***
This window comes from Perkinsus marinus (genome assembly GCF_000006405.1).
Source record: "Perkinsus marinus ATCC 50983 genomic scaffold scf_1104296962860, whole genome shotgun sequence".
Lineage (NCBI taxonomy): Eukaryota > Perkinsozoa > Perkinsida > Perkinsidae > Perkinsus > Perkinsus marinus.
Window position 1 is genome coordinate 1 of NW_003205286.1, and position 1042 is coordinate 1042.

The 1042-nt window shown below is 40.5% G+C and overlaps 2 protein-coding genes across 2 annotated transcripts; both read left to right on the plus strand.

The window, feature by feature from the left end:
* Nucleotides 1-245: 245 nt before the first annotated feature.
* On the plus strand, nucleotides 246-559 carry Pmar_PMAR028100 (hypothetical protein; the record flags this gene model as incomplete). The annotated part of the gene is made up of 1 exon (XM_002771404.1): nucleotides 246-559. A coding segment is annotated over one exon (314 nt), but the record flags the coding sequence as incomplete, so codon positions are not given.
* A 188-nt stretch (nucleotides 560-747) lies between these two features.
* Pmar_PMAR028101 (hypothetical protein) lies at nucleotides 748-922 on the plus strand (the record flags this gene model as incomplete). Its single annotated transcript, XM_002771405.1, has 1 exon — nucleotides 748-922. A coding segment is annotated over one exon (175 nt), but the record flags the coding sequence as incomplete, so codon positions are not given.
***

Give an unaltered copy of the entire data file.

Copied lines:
This window comes from Perkinsus marinus (genome assembly GCF_000006405.1).
Source record: "Perkinsus marinus ATCC 50983 genomic scaffold scf_1104296962860, whole genome shotgun sequence".
Lineage (NCBI taxonomy): Eukaryota > Perkinsozoa > Perkinsida > Perkinsidae > Perkinsus > Perkinsus marinus.
Window position 1 is genome coordinate 1 of NW_003205286.1, and position 1042 is coordinate 1042.

The 1042-nt window shown below is 40.5% G+C and overlaps 2 protein-coding genes across 2 annotated transcripts; both read left to right on the plus strand.

The window, feature by feature from the left end:
* Nucleotides 1-245: 245 nt before the first annotated feature.
* On the plus strand, nucleotides 246-559 carry Pmar_PMAR028100 (hypothetical protein; the record flags this gene model as incomplete). The annotated part of the gene is made up of 1 exon (XM_002771404.1): nucleotides 246-559. A coding segment is annotated over one exon (314 nt), but the record flags the coding sequence as incomplete, so codon positions are not given.
* A 188-nt stretch (nucleotides 560-747) lies between these two features.
* Pmar_PMAR028101 (hypothetical protein) lies at nucleotides 748-922 on the plus strand (the record flags this gene model as incomplete). Its single annotated transcript, XM_002771405.1, has 1 exon — nucleotides 748-922. A coding segment is annotated over one exon (175 nt), but the record flags the coding sequence as incomplete, so codon positions are not given.